Ubud: a taste of Indo culture

Ubud, a historic town on Bali, in just a day taught me vast amounts about Indo’s fantastically multidimensional culture. Regrettably, I’m lacking the time to share what I learned! (I’m in Vietnam now and awaiting the arrival of a very special guest :)). Also, you’ve heard enough from me these last few days. For now, some photos to hold Ubud’s significant place in my travels until I can fill in the blanks.

My beautiful homestay: Nirwa, which overlooks a rice paddy. I can’t recommend this family-run place enough!

image
image
image
image
image

Ok Mom, stop reading here…

Seriously, not any further.

My mom, a physical therapist who has treated many motorcycle head injuries, made me promise many years ago that I’d never ride a two-wheeled motorized vehicle. It’s the only way to get around the island unfortunately, if you want to cover a lot of ground. When I spoke with the moto vendor, she asked whether I had driven one before. Yes? She looked at me like the inexperienced white girl I am. $5 is $5, though, so she gave me the keys and told me to be careful.

So off I lurched, driving a moto for the first time in my life, on the left side of the road — also a first. I successfully made it down the side street and around my first two turns until I came to a massive, deity-clad roundabout and proceeded…right through a red light! People laid on their horns, managing to just barely skirt around me, and cussed me out in more than one Indonesian language. Off to a great start, I deeply breathed. Then I noticed three officers standing in the roundabout — staring at me. My next thought was of Indonesian jail, or if I was lucky, a hefty fine. I was clearly not their priority, however, as they lazily leaned against the statute of the deity beneath the mid-day sun.

My priority was getting out of the city center to more naked roads. No such luck. I passed masses and masses of motos, the concept of lanes lost on everyone. Noticeably, I was pretty much the only white person driving a moto…and definitely the only white female. Lots of strange stares. Although that could have been my driving.

Eventually I tracked down some of the more famous temples, pulling over every so often to explore and learn a few things.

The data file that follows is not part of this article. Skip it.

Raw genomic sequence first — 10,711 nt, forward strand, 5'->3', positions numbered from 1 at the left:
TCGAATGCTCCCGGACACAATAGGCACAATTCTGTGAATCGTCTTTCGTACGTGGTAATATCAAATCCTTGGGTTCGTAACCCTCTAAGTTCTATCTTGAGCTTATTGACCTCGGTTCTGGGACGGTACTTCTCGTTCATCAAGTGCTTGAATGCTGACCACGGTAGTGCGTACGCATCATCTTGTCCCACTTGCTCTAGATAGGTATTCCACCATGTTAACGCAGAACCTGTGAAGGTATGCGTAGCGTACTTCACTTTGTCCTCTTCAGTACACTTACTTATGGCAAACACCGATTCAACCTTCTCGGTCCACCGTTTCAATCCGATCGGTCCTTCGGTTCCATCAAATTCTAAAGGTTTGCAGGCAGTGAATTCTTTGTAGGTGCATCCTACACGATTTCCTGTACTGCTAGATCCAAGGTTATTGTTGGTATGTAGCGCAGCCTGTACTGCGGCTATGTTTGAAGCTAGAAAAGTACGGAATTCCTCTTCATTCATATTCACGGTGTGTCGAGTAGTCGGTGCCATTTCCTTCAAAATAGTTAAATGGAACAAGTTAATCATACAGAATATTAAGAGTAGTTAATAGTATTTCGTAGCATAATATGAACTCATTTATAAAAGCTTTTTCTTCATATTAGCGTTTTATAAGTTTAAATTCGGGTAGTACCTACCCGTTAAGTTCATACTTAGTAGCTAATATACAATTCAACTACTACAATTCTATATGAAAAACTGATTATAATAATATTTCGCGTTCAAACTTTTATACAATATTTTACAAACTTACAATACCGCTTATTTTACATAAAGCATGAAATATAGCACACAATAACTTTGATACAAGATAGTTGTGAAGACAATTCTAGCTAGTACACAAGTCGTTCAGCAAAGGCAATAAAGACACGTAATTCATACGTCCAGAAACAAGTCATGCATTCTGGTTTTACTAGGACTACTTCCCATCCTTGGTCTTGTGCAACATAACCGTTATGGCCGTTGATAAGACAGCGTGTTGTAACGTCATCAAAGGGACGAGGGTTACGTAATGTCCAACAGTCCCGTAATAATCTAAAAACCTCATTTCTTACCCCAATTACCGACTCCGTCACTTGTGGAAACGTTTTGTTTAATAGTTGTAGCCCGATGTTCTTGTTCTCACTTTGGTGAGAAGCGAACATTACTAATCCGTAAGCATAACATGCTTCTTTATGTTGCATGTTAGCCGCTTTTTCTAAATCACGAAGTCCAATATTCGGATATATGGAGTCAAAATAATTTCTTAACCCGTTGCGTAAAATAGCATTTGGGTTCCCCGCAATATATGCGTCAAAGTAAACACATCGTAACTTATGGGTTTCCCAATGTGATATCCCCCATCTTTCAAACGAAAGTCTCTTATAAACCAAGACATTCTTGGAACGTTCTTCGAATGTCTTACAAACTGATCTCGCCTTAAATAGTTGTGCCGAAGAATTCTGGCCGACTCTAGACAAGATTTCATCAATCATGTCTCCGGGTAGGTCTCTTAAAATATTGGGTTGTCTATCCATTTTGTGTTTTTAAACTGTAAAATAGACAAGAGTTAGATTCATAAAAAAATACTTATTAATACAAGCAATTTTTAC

image

image
image
image

image

image
image
image
image
image
image
image
image
image

And a few other roadside temples:

image
image
image
image
I found a hill and figured I’d keep driving up and up to see if I could catch a view for the sunset. I stumbled across an incredible, terraced rice paddy!

image
image
image

Lastly, I swung by a monkey forest:

image
image

And found some other little monkeys:

image

Sunset:

image

That evening, Ubud’s community hosted its annual ceremony in which they cleanse the temple to restore harmony within. Over the course of the year, people bring bad energy into the temple so this ritual, which lasts several weeks and involves a procession to sea, serves to purify the holy space.

image

The next morning, Nirwa’s owner — a patient, kind, and hilarious soul who loves to laugh at his own jokes and blast Adele — drove me to the airport. Within an hour I learned heaps about his community — their belief in and commitment to the collective whole, how each person in the community has a responsibility and role to play, and why their divorce rate is so low (2 couples out of 300).

And then before I knew it, I was off to Hanoi.

image

Advertisements

About Dee Walker

I am an international attorney who believes in the power of story to inspire a better world. Join my 100 day journey around the globe!
This entry was posted in Asia, Indonesia, Round the World, Travel and tagged , , , , , , . Bookmark the permalink.

2 Responses to Ubud: a taste of Indo culture

  1. Kathleen Vaught says:

    Ubud-one of my most favorite places on earth-I will not ever forget my Vespa trip out among the rice paddies with “Blue eyes”- and I picked up my most amazing full of energy red rock from Sedona today. A good energy day for sure. Thank you so much. Betsy says hi and she is so jealous of your trip. They are looking forward to you checking in with them later this year.

    Like

  2. SL says:

    Wow. I’m just in awe of the beauty of Ubud. So gorgeous.

    Like

Leave a Reply

Fill in your details below or click an icon to log in:

WordPress.com Logo

You are commenting using your WordPress.com account. Log Out /  Change )

Google+ photo

You are commenting using your Google+ account. Log Out /  Change )

Twitter picture

You are commenting using your Twitter account. Log Out /  Change )

Facebook photo

You are commenting using your Facebook account. Log Out /  Change )

Connecting to %s